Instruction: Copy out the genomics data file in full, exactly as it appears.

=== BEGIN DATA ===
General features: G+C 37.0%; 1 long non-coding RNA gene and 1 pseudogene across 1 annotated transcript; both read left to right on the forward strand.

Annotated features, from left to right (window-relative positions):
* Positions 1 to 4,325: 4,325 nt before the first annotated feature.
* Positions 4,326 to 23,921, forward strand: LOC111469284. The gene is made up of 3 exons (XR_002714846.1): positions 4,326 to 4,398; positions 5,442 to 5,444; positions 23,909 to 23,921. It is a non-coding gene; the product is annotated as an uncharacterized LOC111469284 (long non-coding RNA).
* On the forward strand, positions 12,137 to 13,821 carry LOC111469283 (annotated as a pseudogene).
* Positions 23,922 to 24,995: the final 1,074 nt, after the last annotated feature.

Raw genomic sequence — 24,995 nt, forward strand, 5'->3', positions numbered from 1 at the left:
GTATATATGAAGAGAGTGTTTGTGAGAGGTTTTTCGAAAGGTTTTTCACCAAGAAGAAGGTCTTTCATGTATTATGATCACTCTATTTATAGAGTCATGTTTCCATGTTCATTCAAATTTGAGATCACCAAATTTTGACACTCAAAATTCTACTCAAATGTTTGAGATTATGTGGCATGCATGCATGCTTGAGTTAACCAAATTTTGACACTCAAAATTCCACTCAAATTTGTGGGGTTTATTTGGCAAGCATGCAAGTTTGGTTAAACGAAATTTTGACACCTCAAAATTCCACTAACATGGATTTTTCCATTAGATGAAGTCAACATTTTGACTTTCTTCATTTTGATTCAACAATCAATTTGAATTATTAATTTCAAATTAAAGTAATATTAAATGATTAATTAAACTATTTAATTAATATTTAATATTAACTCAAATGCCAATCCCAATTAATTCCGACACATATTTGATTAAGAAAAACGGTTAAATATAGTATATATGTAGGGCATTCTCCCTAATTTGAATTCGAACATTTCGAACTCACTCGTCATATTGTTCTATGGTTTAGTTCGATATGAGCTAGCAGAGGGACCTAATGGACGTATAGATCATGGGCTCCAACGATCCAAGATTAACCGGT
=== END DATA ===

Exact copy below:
General features: G+C 37.0%; 1 long non-coding RNA gene and 1 pseudogene across 1 annotated transcript; both read left to right on the forward strand.

Annotated features, from left to right (window-relative positions):
* Positions 1 to 4,325: 4,325 nt before the first annotated feature.
* Positions 4,326 to 23,921, forward strand: LOC111469284. The gene is made up of 3 exons (XR_002714846.1): positions 4,326 to 4,398; positions 5,442 to 5,444; positions 23,909 to 23,921. It is a non-coding gene; the product is annotated as an uncharacterized LOC111469284 (long non-coding RNA).
* On the forward strand, positions 12,137 to 13,821 carry LOC111469283 (annotated as a pseudogene).
* Positions 23,922 to 24,995: the final 1,074 nt, after the last annotated feature.

Raw genomic sequence — 24,995 nt, forward strand, 5'->3', positions numbered from 1 at the left:
GTATATATGAAGAGAGTGTTTGTGAGAGGTTTTTCGAAAGGTTTTTCACCAAGAAGAAGGTCTTTCATGTATTATGATCACTCTATTTATAGAGTCATGTTTCCATGTTCATTCAAATTTGAGATCACCAAATTTTGACACTCAAAATTCTACTCAAATGTTTGAGATTATGTGGCATGCATGCATGCTTGAGTTAACCAAATTTTGACACTCAAAATTCCACTCAAATTTGTGGGGTTTATTTGGCAAGCATGCAAGTTTGGTTAAACGAAATTTTGACACCTCAAAATTCCACTAACATGGATTTTTCCATTAGATGAAGTCAACATTTTGACTTTCTTCATTTTGATTCAACAATCAATTTGAATTATTAATTTCAAATTAAAGTAATATTAAATGATTAATTAAACTATTTAATTAATATTTAATATTAACTCAAATGCCAATCCCAATTAATTCCGACACATATTTGATTAAGAAAAACGGTTAAATATAGTATATATGTAGGGCATTCTCCCTAATTTGAATTCGAACATTTCGAACTCACTCGTCATATTGTTCTATGGTTTAGTTCGATATGAGCTAGCAGAGGGACCTAATGGACGTATAGATCATGGGCTCCAACGATCCAAGATTAACCGGT